Salt Spring Dollars, designed and printed locally, have been unaffected by the turmoil around them. They are issued by the Salt Spring Island Monetary Foundation – the SS IMF. The founders had quite a sense of humour when they gave this registered, non-profit organization its name. It couldn’t be more different from its namesake – the IMF or International Monetary Fund whose reputation has also suffered during this global economic crisis.
For one thing, unlike the elitist, Washington-based IMF, ordinary, local citizens can join and help direct the SS IMF. Its chairman and past-president is a mere dentist, not a Harvard-educated economist.
Salt Spring Dollars are pegged in value to the loonie and accepted at par at the two national bank branches on the island, the local credit union, Canada Post and more than 160 local businesses – even the transit system.
According to the SS Dollars website, their role in this community of 10,000 residents is to provide “highly secure and functional currency” which will help “drive island commerce and identity by keeping local dollars local …”
And yes, SS Dollars are legal. This seems to be one of the main concerns among those who first come across them. We have all been so programmed to fear any kind of counterfeit or bogus currency.
However, contrary to popular belief, governments, communities, and individuals have the right to produce their own money – such as a cheque.
In many ways, SS Dollars are more physically secure than most money. According to the website: “Without being too overconfident, Salt Spring Dollars are among the most secure documents printed anywhere in the world.” They have hidden security features that once surpassed, but now have been matched by the Canadian and United States government.
Given the present-day context when the status quo has proven itself fallible, the concept of communities creating their own currency is an interesting one whose time might have come. In fact, various communities across Canada, the U.S., and the world have moved in this direction – although it appears the Salt Spring Dollar has achieved more success integrating into the economy.
These one, two, five, ten, twenty, fifty, and one-hundred SS Dollar bills are more like gift certificates, according to the Canada Revenue Agency. They can be bought directly from the SS IMF, exchanged, or given as change at most commercial outlets.
Salt Spring Dollars are more secure than the bills we are used to dealing with in another way. When created, each new SS bill is backed by an impressive combination of Canadian Dollars, silver, and gold held by an Investment Trust Fund. This means there is no problem redeeming SS Dollars. National currencies used to function in the same solid way, but no longer.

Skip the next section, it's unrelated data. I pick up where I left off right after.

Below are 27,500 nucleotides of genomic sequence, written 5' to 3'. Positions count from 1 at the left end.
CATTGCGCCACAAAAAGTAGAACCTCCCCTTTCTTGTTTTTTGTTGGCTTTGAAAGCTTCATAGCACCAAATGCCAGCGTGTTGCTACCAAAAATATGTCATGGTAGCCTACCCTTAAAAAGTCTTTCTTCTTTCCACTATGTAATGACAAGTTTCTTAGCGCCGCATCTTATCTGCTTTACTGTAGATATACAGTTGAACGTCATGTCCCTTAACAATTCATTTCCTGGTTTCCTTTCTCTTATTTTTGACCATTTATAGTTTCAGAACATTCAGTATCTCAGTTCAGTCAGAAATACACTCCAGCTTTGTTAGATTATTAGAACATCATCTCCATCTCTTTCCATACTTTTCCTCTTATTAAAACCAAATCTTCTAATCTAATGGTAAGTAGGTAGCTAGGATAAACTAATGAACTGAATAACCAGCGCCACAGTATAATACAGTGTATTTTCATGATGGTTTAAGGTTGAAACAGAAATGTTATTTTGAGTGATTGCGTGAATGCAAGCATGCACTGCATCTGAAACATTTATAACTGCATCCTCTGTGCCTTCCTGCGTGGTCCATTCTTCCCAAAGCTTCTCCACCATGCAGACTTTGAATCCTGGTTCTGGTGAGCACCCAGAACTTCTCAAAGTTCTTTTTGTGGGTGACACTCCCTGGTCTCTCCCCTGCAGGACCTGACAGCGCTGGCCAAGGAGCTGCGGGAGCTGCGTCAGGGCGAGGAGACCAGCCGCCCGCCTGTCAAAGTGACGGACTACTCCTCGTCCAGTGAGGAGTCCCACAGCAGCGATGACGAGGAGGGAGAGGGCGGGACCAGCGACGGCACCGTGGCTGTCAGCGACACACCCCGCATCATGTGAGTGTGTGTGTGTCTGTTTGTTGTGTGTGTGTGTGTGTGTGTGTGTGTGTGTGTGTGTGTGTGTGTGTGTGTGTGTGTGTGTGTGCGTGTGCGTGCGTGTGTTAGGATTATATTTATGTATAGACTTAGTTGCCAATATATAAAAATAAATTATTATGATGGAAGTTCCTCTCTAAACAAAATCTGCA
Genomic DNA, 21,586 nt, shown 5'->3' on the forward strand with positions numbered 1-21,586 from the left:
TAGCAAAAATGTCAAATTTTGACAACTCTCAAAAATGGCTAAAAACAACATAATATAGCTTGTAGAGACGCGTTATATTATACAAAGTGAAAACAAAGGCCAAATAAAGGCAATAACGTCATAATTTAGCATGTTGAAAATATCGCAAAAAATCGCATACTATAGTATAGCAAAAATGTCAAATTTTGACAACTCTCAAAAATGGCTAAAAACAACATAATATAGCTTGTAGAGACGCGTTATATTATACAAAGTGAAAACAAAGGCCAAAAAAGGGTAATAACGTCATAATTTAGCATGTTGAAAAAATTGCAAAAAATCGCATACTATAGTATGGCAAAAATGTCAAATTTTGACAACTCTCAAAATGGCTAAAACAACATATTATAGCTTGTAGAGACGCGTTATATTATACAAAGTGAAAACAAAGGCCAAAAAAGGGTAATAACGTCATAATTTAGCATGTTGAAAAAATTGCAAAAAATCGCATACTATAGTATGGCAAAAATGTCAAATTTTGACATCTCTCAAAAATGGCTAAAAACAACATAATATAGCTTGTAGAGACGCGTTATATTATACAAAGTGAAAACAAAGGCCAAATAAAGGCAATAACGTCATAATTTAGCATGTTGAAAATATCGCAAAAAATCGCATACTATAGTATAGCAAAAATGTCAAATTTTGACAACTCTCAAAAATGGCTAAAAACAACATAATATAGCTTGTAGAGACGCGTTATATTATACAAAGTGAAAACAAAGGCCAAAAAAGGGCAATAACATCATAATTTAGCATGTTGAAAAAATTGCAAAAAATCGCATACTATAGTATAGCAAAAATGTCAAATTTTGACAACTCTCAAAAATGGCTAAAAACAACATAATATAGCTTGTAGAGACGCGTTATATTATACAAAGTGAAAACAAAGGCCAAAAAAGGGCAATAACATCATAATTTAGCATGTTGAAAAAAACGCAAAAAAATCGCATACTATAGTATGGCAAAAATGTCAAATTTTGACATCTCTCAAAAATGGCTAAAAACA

At the same time, the Trust Fund itself stands out because of its policies. As the world recently discovered, financial institutions around the world have been lending money they didn’t actually have. It’s called leveraging. In many cases, banks have lent amounts of money which were several times what they actually had in reserve. This was in part because countries – like Canada – no longer have a reserve requirement.
Further good news from Salt Spring is that returns on the Trust Fund’s investments are used to re-invest on the island – rather than filling the coffers of rich executives.
Also highly relevant to today’s crisis – and the sub-prime scandal that precipitated it – is the fact that these SS IMF loans are often interest free, especially for organic and natural growers. This “no usury” policy is “fundamental to the concept of true community currency”. Banks and the other IMF must shudder when they hear that such an alternative policy exists – because “no usury” runs so counter to the entire structure underlying our societies and global capitalism.
For any communities wanting to follow Salt Spring’s lead and extricate themselves as much as possible from the prevailing system, SS Dollar supporters admit that “it's pretty complicated to set up this process”. After establishing the SS IMF, raising funds, designing and printing the bills, they then had to convince sceptical financial institutions and businesses. “Even so, we're very big fans of local currency and encourage other communities to create their own!”
Perhaps, this is the future calling – one that is more local, secure, efficient, and fair.
The Human Story at DuPont Canada
Kingston, ON – There ought to be a better way of running corporate affairs.
Take, for example, the latest company restructuring to hit this quiet city of 160,000.
Sadly, it appears that years of job security have come to an end at one of the major industrial plants -- and, not surprisingly, employee morale has never been so low.
Late last year, the giant Delaware-based E.I. duPont de Nemours and Co. announced it wanted to shift its two Canadian nylon operations from DuPont Canada to the newly-created DuPont Textiles & Interiors (DTI).
Since then, depression, anxiety, and sleepless nights have been commonplace among employees. There has simply been too much uncertainty, too many unknowns.